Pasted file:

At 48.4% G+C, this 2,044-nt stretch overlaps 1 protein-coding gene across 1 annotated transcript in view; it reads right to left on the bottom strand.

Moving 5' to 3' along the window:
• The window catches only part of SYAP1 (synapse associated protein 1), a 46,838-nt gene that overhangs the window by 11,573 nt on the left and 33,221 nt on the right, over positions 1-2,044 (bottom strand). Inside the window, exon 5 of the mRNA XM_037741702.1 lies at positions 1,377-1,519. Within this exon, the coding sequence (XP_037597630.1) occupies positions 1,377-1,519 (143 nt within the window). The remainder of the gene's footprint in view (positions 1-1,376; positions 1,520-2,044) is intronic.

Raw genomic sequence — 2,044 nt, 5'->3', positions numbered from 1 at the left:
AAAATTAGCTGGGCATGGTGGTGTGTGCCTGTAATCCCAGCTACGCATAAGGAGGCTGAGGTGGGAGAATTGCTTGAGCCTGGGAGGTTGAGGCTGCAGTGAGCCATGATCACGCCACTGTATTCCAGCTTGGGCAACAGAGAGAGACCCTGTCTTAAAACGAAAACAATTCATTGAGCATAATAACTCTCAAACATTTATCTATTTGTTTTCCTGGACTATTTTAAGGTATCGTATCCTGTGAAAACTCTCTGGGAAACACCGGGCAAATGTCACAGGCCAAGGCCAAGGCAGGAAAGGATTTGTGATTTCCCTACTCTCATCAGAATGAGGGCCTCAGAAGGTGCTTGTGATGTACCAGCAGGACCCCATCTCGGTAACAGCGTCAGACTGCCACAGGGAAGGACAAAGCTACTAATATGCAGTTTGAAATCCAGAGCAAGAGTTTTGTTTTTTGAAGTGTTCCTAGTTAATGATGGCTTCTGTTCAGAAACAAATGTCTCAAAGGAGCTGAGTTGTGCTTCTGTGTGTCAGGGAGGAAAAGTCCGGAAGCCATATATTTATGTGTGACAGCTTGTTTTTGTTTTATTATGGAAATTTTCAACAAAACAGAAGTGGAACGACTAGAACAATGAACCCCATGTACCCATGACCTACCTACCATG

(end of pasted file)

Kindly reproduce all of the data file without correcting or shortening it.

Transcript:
At 48.4% G+C, this 2,044-nt stretch overlaps 1 protein-coding gene across 1 annotated transcript in view; it reads right to left on the bottom strand.

Moving 5' to 3' along the window:
• The window catches only part of SYAP1 (synapse associated protein 1), a 46,838-nt gene that overhangs the window by 11,573 nt on the left and 33,221 nt on the right, over positions 1-2,044 (bottom strand). Inside the window, exon 5 of the mRNA XM_037741702.1 lies at positions 1,377-1,519. Within this exon, the coding sequence (XP_037597630.1) occupies positions 1,377-1,519 (143 nt within the window). The remainder of the gene's footprint in view (positions 1-1,376; positions 1,520-2,044) is intronic.

Raw genomic sequence — 2,044 nt, 5'->3', positions numbered from 1 at the left:
AAAATTAGCTGGGCATGGTGGTGTGTGCCTGTAATCCCAGCTACGCATAAGGAGGCTGAGGTGGGAGAATTGCTTGAGCCTGGGAGGTTGAGGCTGCAGTGAGCCATGATCACGCCACTGTATTCCAGCTTGGGCAACAGAGAGAGACCCTGTCTTAAAACGAAAACAATTCATTGAGCATAATAACTCTCAAACATTTATCTATTTGTTTTCCTGGACTATTTTAAGGTATCGTATCCTGTGAAAACTCTCTGGGAAACACCGGGCAAATGTCACAGGCCAAGGCCAAGGCAGGAAAGGATTTGTGATTTCCCTACTCTCATCAGAATGAGGGCCTCAGAAGGTGCTTGTGATGTACCAGCAGGACCCCATCTCGGTAACAGCGTCAGACTGCCACAGGGAAGGACAAAGCTACTAATATGCAGTTTGAAATCCAGAGCAAGAGTTTTGTTTTTTGAAGTGTTCCTAGTTAATGATGGCTTCTGTTCAGAAACAAATGTCTCAAAGGAGCTGAGTTGTGCTTCTGTGTGTCAGGGAGGAAAAGTCCGGAAGCCATATATTTATGTGTGACAGCTTGTTTTTGTTTTATTATGGAAATTTTCAACAAAACAGAAGTGGAACGACTAGAACAATGAACCCCATGTACCCATGACCTACCTACCATG